Japan yesterday asked Taiwan to improve aviation safety after a fuel tank hole was suspected of sending a China Airlines plane into flames moments after landing.
All 165 passengers and crew fled to safety, sliding down emergency chutes with minutes to spare as the Boeing 737-800 burst into flames and then exploded after landing on the southern Japanese island of Okinawa on Monday last week.
The Japanese aviation bureau asked Taiwan via diplomatic channels to ensure safety, a ministry official said.
"The aviation bureau requested that the Taiwanese authorities exert utmost efforts to prevent a recurrence of accidents and increase safety by giving new instructions" to airlines on flight operations and maintenance, a statement said.
While an investigation is in progress, the ministry said it had found that a bolt fell off of a slat, a movable flap on the front of the right wing, and damaged the fuel tank.
The transport ministry official, who is in charge of the issue, said the request was not a criticism of China Airlines.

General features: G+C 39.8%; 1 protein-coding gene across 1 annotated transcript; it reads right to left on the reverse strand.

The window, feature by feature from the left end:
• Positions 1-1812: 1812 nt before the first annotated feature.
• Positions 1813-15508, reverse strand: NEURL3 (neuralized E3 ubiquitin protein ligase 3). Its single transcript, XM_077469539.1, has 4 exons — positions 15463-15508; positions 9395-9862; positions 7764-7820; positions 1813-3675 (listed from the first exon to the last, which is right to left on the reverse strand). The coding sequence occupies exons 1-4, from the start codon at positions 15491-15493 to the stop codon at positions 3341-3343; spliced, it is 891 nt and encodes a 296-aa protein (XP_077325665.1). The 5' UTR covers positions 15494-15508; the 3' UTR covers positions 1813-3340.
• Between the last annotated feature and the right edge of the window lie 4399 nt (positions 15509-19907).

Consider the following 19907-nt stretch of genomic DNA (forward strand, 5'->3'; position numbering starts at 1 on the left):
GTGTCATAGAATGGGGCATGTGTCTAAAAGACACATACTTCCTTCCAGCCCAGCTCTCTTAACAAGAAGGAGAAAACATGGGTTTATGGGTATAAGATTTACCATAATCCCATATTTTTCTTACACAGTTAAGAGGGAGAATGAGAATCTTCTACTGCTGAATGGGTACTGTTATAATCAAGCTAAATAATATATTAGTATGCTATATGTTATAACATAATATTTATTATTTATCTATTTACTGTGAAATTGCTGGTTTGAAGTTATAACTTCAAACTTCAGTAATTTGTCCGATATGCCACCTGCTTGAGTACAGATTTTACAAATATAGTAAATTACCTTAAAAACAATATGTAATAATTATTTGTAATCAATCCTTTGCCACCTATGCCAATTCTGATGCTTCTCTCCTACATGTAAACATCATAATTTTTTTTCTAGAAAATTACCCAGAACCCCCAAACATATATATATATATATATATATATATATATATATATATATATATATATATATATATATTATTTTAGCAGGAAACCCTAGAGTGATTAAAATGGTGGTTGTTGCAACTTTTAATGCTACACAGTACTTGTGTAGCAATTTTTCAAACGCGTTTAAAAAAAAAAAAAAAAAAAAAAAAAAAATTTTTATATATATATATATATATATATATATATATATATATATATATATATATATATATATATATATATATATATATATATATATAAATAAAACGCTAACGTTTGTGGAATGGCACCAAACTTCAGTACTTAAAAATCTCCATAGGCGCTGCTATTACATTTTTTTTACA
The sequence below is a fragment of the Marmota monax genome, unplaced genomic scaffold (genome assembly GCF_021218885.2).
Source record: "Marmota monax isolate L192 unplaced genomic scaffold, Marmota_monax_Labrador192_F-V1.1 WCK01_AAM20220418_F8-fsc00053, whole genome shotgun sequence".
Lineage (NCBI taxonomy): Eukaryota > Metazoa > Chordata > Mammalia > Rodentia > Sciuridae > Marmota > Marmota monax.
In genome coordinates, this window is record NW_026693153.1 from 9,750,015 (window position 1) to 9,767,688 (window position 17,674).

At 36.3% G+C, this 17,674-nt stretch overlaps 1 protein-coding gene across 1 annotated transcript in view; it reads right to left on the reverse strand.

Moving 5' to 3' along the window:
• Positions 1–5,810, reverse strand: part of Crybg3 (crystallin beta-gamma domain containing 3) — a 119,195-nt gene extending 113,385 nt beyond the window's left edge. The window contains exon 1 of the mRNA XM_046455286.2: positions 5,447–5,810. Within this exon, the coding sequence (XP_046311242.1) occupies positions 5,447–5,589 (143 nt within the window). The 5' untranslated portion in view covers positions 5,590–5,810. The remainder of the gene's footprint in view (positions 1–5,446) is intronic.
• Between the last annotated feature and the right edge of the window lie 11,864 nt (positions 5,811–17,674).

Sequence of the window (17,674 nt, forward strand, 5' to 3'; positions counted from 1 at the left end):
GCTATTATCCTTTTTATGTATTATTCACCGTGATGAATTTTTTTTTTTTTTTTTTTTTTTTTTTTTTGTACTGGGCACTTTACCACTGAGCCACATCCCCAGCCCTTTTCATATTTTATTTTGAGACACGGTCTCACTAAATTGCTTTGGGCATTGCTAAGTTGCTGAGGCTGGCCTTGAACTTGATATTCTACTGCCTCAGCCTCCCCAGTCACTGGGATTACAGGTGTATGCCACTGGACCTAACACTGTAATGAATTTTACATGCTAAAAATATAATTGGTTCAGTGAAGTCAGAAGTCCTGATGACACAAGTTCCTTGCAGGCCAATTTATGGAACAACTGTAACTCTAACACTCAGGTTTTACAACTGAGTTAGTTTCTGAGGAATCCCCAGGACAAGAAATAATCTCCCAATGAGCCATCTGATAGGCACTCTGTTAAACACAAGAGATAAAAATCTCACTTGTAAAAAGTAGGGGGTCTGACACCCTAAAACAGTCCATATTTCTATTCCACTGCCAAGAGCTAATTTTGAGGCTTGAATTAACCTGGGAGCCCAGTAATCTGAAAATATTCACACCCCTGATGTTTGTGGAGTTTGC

"We have no proof that the accident occurred due to any fault by China Airlines," he said.
"We believe the Taiwanese authorities are regularly instructing [airlines] over safety but we asked them just to be double-sure," he said.
The request was conveyed to the Taipei Economic and Cultural Representative Office in Japan, which is Taiwan's representative office in the absence of diplomatic ties.
In related news, the US Federal Aviation Administration issued an emergency directive on Monday for owners of Boeing 737s to inspect key wing hardware after the China Airlines incident.
The US air industry regulator gave owners and operators of the six series of the Boeing 737 24 days to inspect the wing slat assemblies of the aircraft as a result of the suspicions that a bolt on the China Airlines passenger jet came loose and ruptured the fuel tank.
Besides the China Airlines case, the FAA said it had received reports of a loosened nut inside the housing of the retractable slats on the wing's leading edge puncturing the housing resulting in a fuel leak.
"Loose or missing parts from the main slat track downstop assemblies, if not detected and corrected, could result in a fuel leak and consequent fire," the FAA said in its Emergency Airworthiness Directive.
The directive would affect the most recent post-1995 generation of Boeing 737s of the 600, 700, 700C, 800, 900 and 900ER series.
There are some 4,495 Boeing 737s in service around the world.